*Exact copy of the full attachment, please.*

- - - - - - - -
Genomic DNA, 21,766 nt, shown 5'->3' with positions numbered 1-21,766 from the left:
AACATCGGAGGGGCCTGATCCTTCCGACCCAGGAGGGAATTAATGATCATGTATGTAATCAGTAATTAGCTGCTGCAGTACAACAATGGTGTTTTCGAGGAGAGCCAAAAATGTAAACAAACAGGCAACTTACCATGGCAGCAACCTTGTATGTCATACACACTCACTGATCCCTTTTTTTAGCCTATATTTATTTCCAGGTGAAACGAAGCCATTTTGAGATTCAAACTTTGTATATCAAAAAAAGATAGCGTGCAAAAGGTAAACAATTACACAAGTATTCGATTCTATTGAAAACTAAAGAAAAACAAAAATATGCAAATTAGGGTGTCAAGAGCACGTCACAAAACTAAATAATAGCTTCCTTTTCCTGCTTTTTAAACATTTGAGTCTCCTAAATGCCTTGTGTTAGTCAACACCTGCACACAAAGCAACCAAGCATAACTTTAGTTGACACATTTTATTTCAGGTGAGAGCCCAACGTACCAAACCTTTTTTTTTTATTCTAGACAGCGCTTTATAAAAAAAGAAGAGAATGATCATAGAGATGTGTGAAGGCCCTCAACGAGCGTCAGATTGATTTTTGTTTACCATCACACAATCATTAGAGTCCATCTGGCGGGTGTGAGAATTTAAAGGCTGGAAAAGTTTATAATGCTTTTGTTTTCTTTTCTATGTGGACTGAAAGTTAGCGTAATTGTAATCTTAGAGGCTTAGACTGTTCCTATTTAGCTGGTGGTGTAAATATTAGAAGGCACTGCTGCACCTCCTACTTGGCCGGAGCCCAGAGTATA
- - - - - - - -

Genomic DNA, 21,766 nt, shown 5'->3' with positions numbered 1-21,766 from the left:
AACATCGGAGGGGCCTGATCCTTCCGACCCAGGAGGGAATTAATGATCATGTATGTAATCAGTAATTAGCTGCTGCAGTACAACAATGGTGTTTTCGAGGAGAGCCAAAAATGTAAACAAACAGGCAACTTACCATGGCAGCAACCTTGTATGTCATACACACTCACTGATCCCTTTTTTTAGCCTATATTTATTTCCAGGTGAAACGAAGCCATTTTGAGATTCAAACTTTGTATATCAAAAAAAGATAGCGTGCAAAAGGTAAACAATTACACAAGTATTCGATTCTATTGAAAACTAAAGAAAAACAAAAATATGCAAATTAGGGTGTCAAGAGCACGTCACAAAACTAAATAATAGCTTCCTTTTCCTGCTTTTTAAACATTTGAGTCTCCTAAATGCCTTGTGTTAGTCAACACCTGCACACAAAGCAACCAAGCATAACTTTAGTTGACACATTTTATTTCAGGTGAGAGCCCAACGTACCAAACCTTTTTTTTTTATTCTAGACAGCGCTTTATAAAAAAAGAAGAGAATGATCATAGAGATGTGTGAAGGCCCTCAACGAGCGTCAGATTGATTTTTGTTTACCATCACACAATCATTAGAGTCCATCTGGCGGGTGTGAGAATTTAAAGGCTGGAAAAGTTTATAATGCTTTTGTTTTCTTTTCTATGTGGACTGAAAGTTAGCGTAATTGTAATCTTAGAGGCTTAGACTGTTCCTATTTAGCTGGTGGTGTAAATATTAGAAGGCACTGCTGCACCTCCTACTTGGCCGGAGCCCAGAGTATA